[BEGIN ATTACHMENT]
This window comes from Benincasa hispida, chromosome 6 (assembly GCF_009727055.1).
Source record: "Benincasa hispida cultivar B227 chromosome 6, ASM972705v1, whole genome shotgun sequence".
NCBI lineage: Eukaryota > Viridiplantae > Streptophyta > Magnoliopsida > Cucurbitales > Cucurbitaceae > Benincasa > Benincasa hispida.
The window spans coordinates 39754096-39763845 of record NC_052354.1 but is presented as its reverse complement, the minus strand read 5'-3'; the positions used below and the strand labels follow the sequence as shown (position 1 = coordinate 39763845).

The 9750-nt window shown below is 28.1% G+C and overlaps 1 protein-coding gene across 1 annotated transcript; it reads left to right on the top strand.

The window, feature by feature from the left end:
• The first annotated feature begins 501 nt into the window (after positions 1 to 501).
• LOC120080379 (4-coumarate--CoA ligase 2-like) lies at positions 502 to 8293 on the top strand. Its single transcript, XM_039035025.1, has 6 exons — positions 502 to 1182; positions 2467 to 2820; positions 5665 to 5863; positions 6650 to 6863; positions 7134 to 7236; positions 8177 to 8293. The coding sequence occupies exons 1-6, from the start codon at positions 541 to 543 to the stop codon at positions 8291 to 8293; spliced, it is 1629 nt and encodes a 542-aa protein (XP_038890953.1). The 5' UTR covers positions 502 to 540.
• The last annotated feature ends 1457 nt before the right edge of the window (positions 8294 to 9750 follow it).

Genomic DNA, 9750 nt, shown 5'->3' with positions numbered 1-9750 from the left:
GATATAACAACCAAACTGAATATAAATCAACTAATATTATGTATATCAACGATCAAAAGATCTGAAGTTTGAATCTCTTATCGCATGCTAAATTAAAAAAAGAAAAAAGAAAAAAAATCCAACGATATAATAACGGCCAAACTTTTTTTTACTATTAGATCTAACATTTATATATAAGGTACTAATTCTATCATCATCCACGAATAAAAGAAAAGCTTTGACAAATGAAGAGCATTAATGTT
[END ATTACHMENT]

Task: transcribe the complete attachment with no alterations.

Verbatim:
This window comes from Benincasa hispida, chromosome 6 (assembly GCF_009727055.1).
Source record: "Benincasa hispida cultivar B227 chromosome 6, ASM972705v1, whole genome shotgun sequence".
NCBI lineage: Eukaryota > Viridiplantae > Streptophyta > Magnoliopsida > Cucurbitales > Cucurbitaceae > Benincasa > Benincasa hispida.
The window spans coordinates 39754096-39763845 of record NC_052354.1 but is presented as its reverse complement, the minus strand read 5'-3'; the positions used below and the strand labels follow the sequence as shown (position 1 = coordinate 39763845).

The 9750-nt window shown below is 28.1% G+C and overlaps 1 protein-coding gene across 1 annotated transcript; it reads left to right on the top strand.

The window, feature by feature from the left end:
• The first annotated feature begins 501 nt into the window (after positions 1 to 501).
• LOC120080379 (4-coumarate--CoA ligase 2-like) lies at positions 502 to 8293 on the top strand. Its single transcript, XM_039035025.1, has 6 exons — positions 502 to 1182; positions 2467 to 2820; positions 5665 to 5863; positions 6650 to 6863; positions 7134 to 7236; positions 8177 to 8293. The coding sequence occupies exons 1-6, from the start codon at positions 541 to 543 to the stop codon at positions 8291 to 8293; spliced, it is 1629 nt and encodes a 542-aa protein (XP_038890953.1). The 5' UTR covers positions 502 to 540.
• The last annotated feature ends 1457 nt before the right edge of the window (positions 8294 to 9750 follow it).

Genomic DNA, 9750 nt, shown 5'->3' with positions numbered 1-9750 from the left:
GATATAACAACCAAACTGAATATAAATCAACTAATATTATGTATATCAACGATCAAAAGATCTGAAGTTTGAATCTCTTATCGCATGCTAAATTAAAAAAAGAAAAAAGAAAAAAAATCCAACGATATAATAACGGCCAAACTTTTTTTTACTATTAGATCTAACATTTATATATAAGGTACTAATTCTATCATCATCCACGAATAAAAGAAAAGCTTTGACAAATGAAGAGCATTAATGTT